Q. Did any of what you witnessed inspire you to become activist or find other ways to help the people out there?
Leonardo DiCaprio: I have since worked with SOS (Save Our Souls), the orphanage in Mozambique; I’ve contributed to that organisation. I think we’re all continuing to work with organisations like Amnesty International and Global Witness, certainly to get the message out there about conflict diamonds.
Q: What do the names Robert De Niro and Martin Scorsese mean to you?
Leonardo DiCaprio: When I first started out in the world of movies I did This Boy’s Life with Robert De Niro. I had a certain amount of education on the history of cinema. At 16 I knew as much as I could. But in order to understand the man I was going to go head-to-head with in some very emotional scenes I began to watch his great body of work and that, of course, lead me to watching a tremendous amount of Martin Scorsese movies. I remember watching Taxi Driver at a very young age and thinking this is one of the first movies where I’ve had that suspension of disbelief.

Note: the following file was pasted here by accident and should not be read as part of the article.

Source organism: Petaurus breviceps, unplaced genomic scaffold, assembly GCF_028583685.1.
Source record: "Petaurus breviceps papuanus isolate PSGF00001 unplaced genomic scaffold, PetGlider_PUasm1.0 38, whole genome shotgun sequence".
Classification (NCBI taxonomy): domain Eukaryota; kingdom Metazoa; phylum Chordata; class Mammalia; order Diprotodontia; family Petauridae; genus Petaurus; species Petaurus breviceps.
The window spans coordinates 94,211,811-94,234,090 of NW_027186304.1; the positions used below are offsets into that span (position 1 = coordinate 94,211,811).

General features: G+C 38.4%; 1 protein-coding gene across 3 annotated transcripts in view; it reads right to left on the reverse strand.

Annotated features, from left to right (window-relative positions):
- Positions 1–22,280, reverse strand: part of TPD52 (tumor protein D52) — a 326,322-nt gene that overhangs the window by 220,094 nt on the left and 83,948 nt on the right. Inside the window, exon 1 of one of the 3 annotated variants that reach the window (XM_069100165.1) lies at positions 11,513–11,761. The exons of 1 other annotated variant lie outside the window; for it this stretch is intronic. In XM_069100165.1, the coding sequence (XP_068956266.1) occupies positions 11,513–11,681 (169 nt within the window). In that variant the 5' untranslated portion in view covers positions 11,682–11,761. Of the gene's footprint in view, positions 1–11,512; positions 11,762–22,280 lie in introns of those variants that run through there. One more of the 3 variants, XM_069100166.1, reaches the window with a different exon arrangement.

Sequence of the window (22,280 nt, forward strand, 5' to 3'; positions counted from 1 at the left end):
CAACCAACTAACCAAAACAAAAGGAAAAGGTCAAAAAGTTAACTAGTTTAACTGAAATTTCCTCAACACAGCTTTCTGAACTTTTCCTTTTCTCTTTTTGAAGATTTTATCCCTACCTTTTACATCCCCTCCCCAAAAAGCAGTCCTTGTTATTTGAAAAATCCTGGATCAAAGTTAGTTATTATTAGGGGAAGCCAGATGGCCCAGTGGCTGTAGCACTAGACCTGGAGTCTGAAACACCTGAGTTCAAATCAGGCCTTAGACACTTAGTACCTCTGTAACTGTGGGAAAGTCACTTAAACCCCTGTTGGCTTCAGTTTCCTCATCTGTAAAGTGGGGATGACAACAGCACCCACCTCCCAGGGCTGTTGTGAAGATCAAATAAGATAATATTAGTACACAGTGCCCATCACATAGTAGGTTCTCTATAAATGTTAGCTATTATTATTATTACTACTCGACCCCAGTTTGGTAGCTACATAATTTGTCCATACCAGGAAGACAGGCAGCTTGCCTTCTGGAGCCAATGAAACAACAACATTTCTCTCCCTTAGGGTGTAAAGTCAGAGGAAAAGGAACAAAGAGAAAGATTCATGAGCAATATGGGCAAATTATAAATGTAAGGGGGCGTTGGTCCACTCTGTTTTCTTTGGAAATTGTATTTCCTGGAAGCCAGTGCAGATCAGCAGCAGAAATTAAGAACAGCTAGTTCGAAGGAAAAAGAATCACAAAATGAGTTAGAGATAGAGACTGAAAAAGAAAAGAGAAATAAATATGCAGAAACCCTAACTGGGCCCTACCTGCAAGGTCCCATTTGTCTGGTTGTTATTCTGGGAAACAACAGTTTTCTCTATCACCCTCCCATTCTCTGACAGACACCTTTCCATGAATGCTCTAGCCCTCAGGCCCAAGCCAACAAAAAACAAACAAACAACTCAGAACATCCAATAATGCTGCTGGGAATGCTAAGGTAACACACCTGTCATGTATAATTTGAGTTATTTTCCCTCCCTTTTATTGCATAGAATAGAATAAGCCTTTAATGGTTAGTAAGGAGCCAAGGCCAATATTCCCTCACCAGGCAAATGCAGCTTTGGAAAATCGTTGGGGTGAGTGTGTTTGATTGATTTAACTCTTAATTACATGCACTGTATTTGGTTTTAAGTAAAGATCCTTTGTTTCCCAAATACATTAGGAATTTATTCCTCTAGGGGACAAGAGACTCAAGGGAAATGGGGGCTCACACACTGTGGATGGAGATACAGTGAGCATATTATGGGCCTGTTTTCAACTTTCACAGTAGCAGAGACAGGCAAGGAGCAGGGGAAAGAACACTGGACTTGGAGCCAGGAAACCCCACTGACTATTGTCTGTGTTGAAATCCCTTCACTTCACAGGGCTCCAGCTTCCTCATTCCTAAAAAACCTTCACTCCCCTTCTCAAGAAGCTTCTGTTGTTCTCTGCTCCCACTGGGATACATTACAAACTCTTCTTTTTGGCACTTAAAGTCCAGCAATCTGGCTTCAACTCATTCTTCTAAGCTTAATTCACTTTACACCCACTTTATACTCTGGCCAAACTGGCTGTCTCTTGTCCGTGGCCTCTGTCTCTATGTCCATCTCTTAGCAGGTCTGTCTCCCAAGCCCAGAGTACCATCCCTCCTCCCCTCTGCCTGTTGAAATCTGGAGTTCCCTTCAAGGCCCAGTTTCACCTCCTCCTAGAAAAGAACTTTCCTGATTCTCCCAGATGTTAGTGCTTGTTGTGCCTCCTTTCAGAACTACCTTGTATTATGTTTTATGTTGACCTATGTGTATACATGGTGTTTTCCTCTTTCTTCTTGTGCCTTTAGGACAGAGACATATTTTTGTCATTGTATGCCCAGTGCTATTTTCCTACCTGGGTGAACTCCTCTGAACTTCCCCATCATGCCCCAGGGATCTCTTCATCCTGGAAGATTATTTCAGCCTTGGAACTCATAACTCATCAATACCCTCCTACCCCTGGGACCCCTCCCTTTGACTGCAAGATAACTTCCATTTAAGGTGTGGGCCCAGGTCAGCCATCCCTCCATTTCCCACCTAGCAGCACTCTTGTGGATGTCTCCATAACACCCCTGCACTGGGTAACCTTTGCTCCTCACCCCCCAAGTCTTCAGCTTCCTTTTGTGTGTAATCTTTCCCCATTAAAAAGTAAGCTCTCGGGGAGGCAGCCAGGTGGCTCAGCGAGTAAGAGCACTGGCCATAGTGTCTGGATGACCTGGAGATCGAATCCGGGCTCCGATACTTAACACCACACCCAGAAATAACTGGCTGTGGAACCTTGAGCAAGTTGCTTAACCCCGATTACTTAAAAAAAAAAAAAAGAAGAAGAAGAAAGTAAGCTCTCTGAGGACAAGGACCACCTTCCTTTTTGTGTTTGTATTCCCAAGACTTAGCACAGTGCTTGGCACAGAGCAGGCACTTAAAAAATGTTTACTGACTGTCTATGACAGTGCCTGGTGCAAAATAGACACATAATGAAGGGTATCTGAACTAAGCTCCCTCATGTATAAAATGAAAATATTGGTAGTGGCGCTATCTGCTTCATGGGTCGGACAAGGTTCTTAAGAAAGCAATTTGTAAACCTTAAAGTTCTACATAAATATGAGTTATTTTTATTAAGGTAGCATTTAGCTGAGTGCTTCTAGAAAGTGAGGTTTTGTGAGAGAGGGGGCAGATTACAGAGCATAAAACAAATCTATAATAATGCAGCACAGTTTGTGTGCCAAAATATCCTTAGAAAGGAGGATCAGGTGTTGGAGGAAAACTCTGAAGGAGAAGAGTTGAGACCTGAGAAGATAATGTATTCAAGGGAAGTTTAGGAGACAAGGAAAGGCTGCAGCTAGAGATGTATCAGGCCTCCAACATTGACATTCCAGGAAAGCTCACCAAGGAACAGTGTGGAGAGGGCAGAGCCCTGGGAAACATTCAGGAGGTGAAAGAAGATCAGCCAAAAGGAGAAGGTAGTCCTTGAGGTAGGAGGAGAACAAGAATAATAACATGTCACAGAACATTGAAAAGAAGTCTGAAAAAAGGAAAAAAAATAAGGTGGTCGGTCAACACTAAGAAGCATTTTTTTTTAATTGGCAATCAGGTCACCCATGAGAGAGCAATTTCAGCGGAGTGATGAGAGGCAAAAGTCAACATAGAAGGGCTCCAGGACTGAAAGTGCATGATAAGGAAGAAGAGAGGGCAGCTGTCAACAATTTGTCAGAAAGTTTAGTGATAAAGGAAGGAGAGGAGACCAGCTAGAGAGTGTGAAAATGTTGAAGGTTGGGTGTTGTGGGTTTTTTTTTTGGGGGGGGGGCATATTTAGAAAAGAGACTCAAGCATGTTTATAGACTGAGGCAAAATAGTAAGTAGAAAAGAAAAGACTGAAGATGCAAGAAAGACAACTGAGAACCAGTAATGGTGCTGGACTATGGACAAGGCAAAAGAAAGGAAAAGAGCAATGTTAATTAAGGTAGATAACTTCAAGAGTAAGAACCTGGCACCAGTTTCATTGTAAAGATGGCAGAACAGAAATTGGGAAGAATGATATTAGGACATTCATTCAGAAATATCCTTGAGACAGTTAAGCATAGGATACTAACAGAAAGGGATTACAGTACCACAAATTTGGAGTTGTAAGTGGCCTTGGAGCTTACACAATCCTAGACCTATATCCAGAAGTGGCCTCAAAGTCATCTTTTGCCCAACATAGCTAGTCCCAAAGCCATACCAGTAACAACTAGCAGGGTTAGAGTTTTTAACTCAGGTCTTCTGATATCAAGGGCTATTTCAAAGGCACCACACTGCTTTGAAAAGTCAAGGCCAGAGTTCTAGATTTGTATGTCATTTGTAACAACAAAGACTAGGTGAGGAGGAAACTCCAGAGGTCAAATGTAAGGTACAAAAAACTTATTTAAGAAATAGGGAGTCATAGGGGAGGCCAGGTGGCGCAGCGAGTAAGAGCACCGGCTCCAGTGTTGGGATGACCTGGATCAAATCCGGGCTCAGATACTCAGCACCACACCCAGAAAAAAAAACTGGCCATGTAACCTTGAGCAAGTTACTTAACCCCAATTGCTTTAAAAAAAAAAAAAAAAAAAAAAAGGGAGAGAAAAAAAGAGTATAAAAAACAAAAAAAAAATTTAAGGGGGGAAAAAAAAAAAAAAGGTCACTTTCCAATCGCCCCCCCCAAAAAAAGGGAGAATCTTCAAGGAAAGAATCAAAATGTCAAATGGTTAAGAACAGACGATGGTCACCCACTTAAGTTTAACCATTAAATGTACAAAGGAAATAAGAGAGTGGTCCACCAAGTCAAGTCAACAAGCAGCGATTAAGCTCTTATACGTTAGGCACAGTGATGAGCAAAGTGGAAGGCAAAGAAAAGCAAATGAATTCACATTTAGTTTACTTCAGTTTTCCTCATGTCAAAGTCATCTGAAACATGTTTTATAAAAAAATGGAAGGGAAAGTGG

The mere fact that I was an audience member was non-existent: I had started to empathise with a man who was going clinically insane, and I felt like I was going insane with him. It was one of the most moving moments I’d ever had watching another person’s work, and I remember saying to myself these guys are revolutionary, the greatest duo of that time period, and one day I would like to attempt to do something even close to that good.
If you’d asked me at 16 what kinds of movies I would like to be doing now I would have said the kinds of movies I’m doing now with him. It was almost unimaginable. So Gangs of New York was something that I sought out. It was the only project Scorsese had in development with any kind of guy in my age range. I aggressively pursued that project – even switched agencies – with him as director.
Q. You’ve had Oscar nominations before, what effect does an Oscar nomination have on you?
Leonardo DiCaprio: Sarcasm doesn’t translate when it happens like this. But honestly, it’s a pat answer, but it’s the truth. It’s a nice thing to be recognised like that, it really is. Truly, to put a lot of hard work and effort into a project or character and for it to be recognised, how can it not be nice? It’s certainly not something that I expect by any means, or that we strive for during the filming process.